18. My subject knowledge is less secure during periods of poor teacher mental health.
770 out of 775 people answered this question

         

1

Disgree

214 / 28%

         

2

Agree

212 / 28%

       

3

Neutral

207 / 27%

           

4

 

Strongly agree

86 / 11%

           

5

 

Strongly disagree

51 / 7%

19. My mental health can have a negative impact on pupils’ mental health.
767 out of 775 people answered this question

         

1

Agree

255 / 33%

         

2

Neutral

215 / 28%

       

3

Disagree

180 / 23%

           

4

 

Strongly agree

91 / 12%

           

5

 

Strongly disagree

26 / 3%

 

 

 

20. My own mental health can have a negative impact on the way I support pupils’ mental health needs.
771 out of 775 people answered this question

         

1

Disagree

226 / 29%

         

2

Agree

217 / 28%

       

3

Neutral

169 / 22%

           

4

 

Strongly agree

95 / 12%

           

5

 

Strongly disagree

64 / 8%

 

Jonathan Glazzard

Centre of Excellence for Mental Health in Schools

Leeds Beckett University

January 2018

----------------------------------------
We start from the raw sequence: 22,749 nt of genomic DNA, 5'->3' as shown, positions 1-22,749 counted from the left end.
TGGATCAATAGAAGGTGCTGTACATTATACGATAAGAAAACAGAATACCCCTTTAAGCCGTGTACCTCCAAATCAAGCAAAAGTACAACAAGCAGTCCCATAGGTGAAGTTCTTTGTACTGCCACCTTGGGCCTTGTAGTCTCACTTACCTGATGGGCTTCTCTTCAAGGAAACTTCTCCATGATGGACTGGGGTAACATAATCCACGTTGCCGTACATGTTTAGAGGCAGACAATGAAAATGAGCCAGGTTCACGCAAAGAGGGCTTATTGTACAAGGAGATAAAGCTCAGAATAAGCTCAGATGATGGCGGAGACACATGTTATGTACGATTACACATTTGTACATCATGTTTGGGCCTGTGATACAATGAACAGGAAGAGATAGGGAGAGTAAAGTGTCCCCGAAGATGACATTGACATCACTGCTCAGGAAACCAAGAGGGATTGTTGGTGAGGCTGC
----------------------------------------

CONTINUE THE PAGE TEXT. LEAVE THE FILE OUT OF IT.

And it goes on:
Children’s education is suffering because of poor mental health experienced by many teachers, according to new research.

In a survey of 775 teachers, 77% said that poor teacher mental health is having a detrimental impact on pupils’ progress.

The survey, carried out by Leeds Beckett University and teaching advice website Teachwire.net, examined the relationship between teachers’ mental health and their ability to teach and maintain positive relationships with pupils.

An overwhelming number of respondents, 94%, said that their energy levels in the classroom drop during periods of poor mental health, and 90% said that their teaching is less creative during these times. Many of the mental health issues were caused by excessive workload and constant work scrutiny.

Professor Jonathan Glazzard, of Leeds Beckett University’s Carnegie School of Education, said: “Teaching is a fantastic profession that transforms the lives of young people and of course we want people to become teachers.

“At the same time, we need to make them aware of the issues they will encounter. The results of this survey are quite clear, and it’s time the Government and school leaders took action over reducing workload.”